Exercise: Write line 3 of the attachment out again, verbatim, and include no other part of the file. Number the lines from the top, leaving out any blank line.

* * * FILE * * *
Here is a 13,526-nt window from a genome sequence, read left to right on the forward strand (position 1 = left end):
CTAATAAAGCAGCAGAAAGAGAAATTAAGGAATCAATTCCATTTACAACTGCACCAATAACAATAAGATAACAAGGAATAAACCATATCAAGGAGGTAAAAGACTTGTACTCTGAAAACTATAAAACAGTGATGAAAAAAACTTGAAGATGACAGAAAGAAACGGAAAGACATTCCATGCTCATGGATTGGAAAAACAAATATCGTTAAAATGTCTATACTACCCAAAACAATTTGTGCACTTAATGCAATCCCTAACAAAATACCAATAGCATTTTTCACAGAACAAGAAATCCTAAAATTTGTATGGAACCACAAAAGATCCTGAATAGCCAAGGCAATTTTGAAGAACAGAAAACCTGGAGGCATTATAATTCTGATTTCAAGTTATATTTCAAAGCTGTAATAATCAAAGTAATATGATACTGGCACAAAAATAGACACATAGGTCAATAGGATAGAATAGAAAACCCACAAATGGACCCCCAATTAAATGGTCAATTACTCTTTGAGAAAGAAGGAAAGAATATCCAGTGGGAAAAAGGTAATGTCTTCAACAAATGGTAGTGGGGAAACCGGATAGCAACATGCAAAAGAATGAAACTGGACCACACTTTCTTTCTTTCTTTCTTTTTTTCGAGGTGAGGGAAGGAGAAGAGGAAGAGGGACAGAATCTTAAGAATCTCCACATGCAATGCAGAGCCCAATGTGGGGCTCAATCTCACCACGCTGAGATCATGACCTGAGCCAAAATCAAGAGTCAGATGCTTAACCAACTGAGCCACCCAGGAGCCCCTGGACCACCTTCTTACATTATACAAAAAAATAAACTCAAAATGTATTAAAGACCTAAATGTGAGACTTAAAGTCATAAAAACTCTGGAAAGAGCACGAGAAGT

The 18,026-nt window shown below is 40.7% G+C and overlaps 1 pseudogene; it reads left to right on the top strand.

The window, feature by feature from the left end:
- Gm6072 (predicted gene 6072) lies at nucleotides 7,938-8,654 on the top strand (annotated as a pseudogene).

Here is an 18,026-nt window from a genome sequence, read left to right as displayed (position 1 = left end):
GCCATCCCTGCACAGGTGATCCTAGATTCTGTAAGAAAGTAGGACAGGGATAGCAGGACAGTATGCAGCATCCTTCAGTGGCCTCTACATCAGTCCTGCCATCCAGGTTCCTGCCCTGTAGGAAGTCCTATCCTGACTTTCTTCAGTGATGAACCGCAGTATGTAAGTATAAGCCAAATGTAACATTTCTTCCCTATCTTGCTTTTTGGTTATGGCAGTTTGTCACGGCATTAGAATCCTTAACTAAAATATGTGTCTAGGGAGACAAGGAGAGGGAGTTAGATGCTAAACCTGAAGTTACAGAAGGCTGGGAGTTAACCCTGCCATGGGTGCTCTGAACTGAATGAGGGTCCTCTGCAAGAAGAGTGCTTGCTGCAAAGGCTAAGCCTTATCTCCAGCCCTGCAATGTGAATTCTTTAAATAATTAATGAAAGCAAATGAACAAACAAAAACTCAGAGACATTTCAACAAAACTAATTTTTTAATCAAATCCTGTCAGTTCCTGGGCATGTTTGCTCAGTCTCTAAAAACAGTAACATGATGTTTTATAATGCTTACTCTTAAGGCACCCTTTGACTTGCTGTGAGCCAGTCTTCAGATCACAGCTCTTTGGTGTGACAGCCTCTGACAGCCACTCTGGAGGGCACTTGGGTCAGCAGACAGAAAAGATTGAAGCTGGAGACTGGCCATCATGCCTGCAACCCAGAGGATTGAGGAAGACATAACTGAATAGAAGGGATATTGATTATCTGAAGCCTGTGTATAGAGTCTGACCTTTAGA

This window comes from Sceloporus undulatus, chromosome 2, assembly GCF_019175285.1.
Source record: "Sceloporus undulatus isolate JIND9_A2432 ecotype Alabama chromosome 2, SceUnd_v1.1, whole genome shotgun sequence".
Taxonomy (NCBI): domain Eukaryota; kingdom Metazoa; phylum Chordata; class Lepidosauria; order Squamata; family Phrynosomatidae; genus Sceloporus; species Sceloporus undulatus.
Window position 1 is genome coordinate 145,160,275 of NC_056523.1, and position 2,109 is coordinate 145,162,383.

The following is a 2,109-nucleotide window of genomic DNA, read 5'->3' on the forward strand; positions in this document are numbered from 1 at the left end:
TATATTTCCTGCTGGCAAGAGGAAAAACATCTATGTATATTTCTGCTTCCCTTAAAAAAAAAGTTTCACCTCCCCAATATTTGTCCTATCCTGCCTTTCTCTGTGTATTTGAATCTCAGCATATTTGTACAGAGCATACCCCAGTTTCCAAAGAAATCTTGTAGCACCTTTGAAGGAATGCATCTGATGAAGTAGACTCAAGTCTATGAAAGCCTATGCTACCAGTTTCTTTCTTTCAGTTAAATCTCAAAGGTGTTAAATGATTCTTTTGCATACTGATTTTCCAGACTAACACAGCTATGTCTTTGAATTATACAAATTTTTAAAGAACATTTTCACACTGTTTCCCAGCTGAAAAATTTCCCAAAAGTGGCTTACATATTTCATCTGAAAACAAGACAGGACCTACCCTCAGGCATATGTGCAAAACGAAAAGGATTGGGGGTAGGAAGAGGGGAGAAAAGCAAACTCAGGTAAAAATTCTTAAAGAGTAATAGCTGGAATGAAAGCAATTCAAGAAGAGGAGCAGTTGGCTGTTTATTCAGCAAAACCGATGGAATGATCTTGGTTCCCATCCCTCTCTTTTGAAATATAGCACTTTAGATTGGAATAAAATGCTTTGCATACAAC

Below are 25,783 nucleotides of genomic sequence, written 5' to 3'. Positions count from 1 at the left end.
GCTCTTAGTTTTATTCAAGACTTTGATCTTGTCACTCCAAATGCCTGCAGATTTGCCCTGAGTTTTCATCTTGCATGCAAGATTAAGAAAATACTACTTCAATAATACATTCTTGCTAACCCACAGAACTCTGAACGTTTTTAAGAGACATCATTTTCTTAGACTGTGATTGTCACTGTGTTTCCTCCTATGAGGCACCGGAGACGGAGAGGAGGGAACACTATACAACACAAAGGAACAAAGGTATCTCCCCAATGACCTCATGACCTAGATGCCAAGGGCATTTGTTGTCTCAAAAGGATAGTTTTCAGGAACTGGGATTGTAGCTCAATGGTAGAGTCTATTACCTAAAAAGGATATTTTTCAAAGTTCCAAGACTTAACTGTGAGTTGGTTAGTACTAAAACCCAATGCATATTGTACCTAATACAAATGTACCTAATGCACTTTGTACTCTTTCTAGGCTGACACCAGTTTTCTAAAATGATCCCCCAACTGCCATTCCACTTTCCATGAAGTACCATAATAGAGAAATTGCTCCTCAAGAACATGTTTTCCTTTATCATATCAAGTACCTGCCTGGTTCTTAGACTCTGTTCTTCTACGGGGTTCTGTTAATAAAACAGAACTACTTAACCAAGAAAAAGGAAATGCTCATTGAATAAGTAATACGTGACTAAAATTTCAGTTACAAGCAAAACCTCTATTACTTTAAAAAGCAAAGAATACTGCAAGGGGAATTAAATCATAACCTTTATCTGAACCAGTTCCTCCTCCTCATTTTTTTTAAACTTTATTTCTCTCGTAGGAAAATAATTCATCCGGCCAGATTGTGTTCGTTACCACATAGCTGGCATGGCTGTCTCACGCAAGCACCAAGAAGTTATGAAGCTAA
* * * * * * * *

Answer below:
The 18,026-nt window shown below is 40.7% G+C and overlaps 1 pseudogene; it reads left to right on the top strand.